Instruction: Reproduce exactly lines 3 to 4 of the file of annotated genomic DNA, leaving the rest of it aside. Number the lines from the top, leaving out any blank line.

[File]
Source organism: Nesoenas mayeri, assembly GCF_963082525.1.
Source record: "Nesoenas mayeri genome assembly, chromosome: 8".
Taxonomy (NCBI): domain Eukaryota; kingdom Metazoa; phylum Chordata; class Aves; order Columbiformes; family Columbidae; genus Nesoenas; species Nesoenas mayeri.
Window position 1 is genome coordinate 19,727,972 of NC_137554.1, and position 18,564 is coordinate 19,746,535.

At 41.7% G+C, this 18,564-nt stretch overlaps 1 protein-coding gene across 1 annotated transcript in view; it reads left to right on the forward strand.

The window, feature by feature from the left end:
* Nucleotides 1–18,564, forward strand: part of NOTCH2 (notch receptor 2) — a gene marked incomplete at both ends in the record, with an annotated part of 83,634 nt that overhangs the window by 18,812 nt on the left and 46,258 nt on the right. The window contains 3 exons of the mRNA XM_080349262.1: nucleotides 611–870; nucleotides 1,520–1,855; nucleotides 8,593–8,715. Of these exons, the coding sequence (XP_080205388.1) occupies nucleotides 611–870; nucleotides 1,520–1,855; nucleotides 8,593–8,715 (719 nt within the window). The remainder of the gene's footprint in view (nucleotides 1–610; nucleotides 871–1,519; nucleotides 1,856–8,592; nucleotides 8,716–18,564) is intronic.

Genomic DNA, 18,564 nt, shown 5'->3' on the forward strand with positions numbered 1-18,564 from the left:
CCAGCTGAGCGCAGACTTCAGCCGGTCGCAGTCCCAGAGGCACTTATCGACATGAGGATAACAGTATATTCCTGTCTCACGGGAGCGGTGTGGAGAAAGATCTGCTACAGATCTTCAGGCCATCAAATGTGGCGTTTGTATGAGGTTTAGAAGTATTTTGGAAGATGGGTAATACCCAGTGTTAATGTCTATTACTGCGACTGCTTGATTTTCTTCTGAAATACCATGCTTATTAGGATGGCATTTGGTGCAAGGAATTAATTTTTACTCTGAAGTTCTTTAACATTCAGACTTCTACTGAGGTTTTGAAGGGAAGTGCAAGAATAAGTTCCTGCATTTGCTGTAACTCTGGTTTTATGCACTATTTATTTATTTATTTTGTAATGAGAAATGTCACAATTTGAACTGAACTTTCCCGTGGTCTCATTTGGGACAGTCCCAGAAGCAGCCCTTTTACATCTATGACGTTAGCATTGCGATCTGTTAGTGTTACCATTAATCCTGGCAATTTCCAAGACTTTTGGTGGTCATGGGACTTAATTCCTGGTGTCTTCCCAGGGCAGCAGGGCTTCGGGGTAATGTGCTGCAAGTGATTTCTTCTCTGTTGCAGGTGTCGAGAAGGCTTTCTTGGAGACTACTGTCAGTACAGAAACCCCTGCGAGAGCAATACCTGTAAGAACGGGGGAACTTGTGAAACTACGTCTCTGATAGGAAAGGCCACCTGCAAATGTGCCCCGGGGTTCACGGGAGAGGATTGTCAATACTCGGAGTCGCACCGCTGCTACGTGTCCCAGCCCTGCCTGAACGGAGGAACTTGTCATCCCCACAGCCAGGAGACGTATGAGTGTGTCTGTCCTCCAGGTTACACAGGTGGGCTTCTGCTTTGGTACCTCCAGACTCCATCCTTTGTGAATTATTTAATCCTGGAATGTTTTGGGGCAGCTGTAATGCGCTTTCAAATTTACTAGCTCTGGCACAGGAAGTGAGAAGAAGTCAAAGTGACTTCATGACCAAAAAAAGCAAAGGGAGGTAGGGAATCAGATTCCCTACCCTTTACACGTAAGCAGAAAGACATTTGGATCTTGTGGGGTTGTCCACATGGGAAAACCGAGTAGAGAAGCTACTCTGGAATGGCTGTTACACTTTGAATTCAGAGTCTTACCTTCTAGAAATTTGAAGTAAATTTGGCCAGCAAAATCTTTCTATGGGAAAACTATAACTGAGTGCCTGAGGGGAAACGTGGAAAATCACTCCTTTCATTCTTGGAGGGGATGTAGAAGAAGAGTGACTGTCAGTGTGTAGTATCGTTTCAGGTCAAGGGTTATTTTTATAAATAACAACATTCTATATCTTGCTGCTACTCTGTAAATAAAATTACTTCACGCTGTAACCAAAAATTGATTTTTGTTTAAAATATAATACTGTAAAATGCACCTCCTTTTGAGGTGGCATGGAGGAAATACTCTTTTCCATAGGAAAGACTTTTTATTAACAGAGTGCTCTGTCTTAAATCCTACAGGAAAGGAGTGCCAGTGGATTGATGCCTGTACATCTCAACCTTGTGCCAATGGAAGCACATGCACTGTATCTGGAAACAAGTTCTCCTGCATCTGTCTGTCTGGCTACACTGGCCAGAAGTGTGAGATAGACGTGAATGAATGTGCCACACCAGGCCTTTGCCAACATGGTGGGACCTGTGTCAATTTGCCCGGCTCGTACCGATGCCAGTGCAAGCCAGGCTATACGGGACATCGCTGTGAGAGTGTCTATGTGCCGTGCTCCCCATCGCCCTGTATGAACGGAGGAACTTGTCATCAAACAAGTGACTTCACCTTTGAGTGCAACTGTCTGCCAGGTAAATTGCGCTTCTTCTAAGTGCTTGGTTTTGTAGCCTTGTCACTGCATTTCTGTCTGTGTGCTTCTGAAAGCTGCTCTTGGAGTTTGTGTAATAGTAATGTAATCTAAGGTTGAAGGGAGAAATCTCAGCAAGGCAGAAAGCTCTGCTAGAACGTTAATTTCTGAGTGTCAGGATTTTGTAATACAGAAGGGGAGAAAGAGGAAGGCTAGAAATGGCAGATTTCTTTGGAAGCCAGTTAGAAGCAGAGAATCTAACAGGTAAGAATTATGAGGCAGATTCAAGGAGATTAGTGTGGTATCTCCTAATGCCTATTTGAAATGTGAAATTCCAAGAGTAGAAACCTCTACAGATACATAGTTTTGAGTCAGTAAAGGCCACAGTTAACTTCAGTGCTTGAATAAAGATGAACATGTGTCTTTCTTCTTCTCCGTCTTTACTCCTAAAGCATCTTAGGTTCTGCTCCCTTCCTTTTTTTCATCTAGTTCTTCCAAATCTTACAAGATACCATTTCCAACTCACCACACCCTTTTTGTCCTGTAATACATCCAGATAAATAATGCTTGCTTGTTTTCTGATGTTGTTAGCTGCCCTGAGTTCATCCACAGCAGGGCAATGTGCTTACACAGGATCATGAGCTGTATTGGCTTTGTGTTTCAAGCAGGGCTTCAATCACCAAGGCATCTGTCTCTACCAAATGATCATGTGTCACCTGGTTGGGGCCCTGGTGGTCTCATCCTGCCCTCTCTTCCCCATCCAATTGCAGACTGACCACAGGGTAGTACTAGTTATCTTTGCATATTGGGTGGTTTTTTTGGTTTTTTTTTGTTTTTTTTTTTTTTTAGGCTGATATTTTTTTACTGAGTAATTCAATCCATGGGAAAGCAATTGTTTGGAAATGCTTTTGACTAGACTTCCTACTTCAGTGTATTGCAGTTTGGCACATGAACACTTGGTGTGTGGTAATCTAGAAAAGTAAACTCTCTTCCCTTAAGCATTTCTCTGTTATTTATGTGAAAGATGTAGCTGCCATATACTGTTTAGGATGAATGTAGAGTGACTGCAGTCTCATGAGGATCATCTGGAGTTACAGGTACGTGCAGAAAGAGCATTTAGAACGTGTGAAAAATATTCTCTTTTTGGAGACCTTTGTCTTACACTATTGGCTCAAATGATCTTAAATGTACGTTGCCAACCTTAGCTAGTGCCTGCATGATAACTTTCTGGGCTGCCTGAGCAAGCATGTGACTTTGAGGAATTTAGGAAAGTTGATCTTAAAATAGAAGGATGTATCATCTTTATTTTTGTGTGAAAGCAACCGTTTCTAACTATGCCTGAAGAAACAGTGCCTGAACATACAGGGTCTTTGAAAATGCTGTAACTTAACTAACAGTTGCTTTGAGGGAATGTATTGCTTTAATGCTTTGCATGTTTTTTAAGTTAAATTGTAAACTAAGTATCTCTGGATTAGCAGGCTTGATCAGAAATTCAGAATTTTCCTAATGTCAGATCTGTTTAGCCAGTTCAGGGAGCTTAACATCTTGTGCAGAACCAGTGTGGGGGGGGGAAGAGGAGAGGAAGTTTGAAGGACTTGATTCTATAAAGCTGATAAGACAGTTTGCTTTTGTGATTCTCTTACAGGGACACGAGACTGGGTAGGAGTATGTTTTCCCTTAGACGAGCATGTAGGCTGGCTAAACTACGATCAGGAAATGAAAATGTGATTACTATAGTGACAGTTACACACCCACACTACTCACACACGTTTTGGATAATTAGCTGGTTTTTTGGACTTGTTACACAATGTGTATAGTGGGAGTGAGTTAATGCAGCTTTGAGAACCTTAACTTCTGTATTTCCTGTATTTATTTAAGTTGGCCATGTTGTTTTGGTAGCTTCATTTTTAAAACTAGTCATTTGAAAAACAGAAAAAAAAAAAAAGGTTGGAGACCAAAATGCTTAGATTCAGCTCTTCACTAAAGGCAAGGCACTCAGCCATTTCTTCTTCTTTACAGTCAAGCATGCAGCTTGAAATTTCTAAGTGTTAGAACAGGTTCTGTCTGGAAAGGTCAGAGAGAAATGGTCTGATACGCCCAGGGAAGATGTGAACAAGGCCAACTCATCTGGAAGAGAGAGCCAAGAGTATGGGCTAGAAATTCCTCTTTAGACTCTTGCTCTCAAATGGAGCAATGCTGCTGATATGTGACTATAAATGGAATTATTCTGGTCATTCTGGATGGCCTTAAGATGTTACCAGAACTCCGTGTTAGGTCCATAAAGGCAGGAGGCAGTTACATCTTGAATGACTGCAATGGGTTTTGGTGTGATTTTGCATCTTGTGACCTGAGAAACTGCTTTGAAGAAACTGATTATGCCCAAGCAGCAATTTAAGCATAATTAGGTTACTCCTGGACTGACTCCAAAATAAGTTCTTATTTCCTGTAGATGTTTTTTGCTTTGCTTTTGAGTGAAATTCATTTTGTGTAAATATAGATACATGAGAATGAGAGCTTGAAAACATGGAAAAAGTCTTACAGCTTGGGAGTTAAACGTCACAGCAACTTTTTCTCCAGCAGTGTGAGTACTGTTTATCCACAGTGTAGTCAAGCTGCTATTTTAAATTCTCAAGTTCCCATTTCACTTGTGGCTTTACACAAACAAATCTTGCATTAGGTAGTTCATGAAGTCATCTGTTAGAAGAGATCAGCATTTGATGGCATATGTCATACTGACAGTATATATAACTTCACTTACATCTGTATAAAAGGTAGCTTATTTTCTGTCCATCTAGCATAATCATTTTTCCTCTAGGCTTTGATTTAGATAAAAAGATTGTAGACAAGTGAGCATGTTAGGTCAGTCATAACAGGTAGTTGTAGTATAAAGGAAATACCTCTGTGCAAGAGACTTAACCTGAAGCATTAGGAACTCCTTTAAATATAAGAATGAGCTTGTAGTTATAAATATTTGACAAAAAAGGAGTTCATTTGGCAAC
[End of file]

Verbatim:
Taxonomy (NCBI): domain Eukaryota; kingdom Metazoa; phylum Chordata; class Aves; order Columbiformes; family Columbidae; genus Nesoenas; species Nesoenas mayeri.
Window position 1 is genome coordinate 19,727,972 of NC_137554.1, and position 18,564 is coordinate 19,746,535.